Does the solving of the fiscal cliff really solve any of America’s huge economic problems?
Toms River, NJ (PRWEB) February 28, 2013
Take your pick of the country’s problems: unemployment, housing, a sluggish economy, printing money, the national debt, Obamacare, Medicare, Social Security, pension funds, and a divided Congress. Each one is significant, and without any easy solution, according to the financial firm Wealth Preservation Strategies of NJ. For example, Time Magazine ran an article in August, 2012 entitled The Six Daunting Financial Problems Facing America. "Most of these problems are included in the list above, and none of them even began to be solved by the temporary “fiscal cliff” resolution weeks ago" comments Brian Solik, president of the firm.
The article states that the cost of Medicare and Medicaid, for example, is projected to rise from 5.4% of GDP (Gross Domestic Product) to 7.2% in a decade and to at least 9.6% of GDP in 25 years. Federal government debt now stands at 73% of annual GDP, not counting money the government owes to itself, such as the Social Security Trust Fund. If current spending and tax rates (including the Bush tax cuts) are extended, debt will reach 93% within a decade, and will go into the danger zone in 15 years, according to the Congressional Budget Office.
U.S. fiscal issues are so great that The United States looks increasingly likely to lose its gold-plated AAA credit rating in the next few months amid warnings by Wall Street rating agencies, reported the Washington times recently. “The next step is a very serious cliff that involves the credit rating of the U.S. It doesn’t get more serious than that, and one hopes that will cause some to be more responsible than they might otherwise be,” said David Kelleher, president of Better Markets Inc. and a former Senate Democratic aide.
So why is the stock market doing so well lately, in light of all of these problems? Much of it depends on the potential for short-term gains and the hype that accompanies it. “Every economist knows that a government that prints money to buy its own bonds is digging itself into a deeper long-term problem,” comments Solik. “However,” he adds, “in the short-term, this has a positive effect on the economy, and the stock market often responds well.”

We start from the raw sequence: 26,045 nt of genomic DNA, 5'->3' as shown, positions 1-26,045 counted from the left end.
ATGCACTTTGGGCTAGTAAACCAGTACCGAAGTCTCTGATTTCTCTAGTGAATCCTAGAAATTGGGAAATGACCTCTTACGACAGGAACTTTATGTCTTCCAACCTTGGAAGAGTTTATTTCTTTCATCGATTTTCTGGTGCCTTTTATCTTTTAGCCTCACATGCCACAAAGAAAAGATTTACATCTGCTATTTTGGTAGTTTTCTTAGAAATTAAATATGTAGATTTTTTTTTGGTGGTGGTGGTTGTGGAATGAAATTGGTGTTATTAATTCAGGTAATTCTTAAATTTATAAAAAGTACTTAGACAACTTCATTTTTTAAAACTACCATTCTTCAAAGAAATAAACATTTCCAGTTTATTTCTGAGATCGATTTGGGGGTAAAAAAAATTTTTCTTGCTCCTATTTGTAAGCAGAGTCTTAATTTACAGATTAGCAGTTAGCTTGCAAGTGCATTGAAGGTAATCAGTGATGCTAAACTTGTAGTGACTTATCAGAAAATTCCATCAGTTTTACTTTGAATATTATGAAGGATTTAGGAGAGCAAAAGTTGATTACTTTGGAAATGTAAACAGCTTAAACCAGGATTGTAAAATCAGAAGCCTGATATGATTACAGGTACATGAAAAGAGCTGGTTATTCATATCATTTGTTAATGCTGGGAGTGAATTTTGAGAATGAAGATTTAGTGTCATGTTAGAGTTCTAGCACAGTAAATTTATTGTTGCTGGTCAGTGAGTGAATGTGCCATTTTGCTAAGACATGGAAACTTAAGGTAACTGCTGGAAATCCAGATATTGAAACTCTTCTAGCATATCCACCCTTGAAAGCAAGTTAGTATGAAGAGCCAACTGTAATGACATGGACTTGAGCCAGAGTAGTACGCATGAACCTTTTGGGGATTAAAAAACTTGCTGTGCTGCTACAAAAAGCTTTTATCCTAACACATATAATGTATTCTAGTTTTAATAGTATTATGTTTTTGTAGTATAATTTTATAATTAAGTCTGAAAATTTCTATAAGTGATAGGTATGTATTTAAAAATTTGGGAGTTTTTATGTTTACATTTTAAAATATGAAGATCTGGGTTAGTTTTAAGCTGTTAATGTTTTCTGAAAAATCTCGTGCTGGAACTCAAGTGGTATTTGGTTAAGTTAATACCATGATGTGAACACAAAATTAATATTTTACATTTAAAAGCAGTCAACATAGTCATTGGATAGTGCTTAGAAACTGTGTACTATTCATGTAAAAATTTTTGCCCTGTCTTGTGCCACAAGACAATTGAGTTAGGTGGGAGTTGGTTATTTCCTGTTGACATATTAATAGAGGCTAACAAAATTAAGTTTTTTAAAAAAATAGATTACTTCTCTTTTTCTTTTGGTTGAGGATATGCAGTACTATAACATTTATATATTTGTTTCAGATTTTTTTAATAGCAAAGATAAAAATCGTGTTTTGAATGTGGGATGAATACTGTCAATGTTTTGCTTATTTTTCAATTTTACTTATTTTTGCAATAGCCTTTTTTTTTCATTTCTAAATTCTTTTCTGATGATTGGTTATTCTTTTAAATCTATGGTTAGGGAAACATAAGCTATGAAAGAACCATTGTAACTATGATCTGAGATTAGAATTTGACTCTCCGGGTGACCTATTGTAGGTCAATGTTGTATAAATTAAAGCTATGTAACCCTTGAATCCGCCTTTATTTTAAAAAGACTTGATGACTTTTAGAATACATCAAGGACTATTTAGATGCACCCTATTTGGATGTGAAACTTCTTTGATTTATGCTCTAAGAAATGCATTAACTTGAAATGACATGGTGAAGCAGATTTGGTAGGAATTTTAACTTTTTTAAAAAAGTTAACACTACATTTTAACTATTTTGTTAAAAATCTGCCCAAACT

The stock market can often have very positive years in the midst of a weak economy, according to Solik. “This happened during the Great Depression, during which the market experienced tremendous upswings on various occasions.”
This month the stock market finally came back to its previous highs in 2007. There’s a generally bullish sentiment amongst many analysts and investors. However, does the solving of the fiscal cliff really solve any of America’s huge economic problems?
Harry Dent, author of the New York Times bestseller The Great Depression Ahead, doesn’t think so. He said recently: “ Investors must realize that there is a new normal. The new normal is not even the expectation of 4% on stocks and 2% on bonds…. The new normal is a roller coaster of one bubble bursting after another.
Those concerned about potential stock market losses and wondering what other more conservative strategies are available are invited to read previous articles from Wealth Preservation Strategies of NJ.
Brian Solik, CRPC is President and Founder of Wealth Preservations Strategies of NJ. He is a former Wall Street broker who now focuses on educating investors on how to maximize their financial security and minimize taxes. If you would like to read other related articles contact Brian at 732-415-7717, bsolik(at)brokersifs.com, or visit his website http://www.wpsnj.com.
Securities and investment advisory services offered through Brokers International Financial Services, LLC, Panora, Iowa. Member FINRA/SIPC. Brokers International Financial Services, LLC and Wealth Preservation Strategies of NJ are not affiliated companies. The opinions expressed are those of Brian Solik and not necessarily those of Brokers International Financial Services, LLC.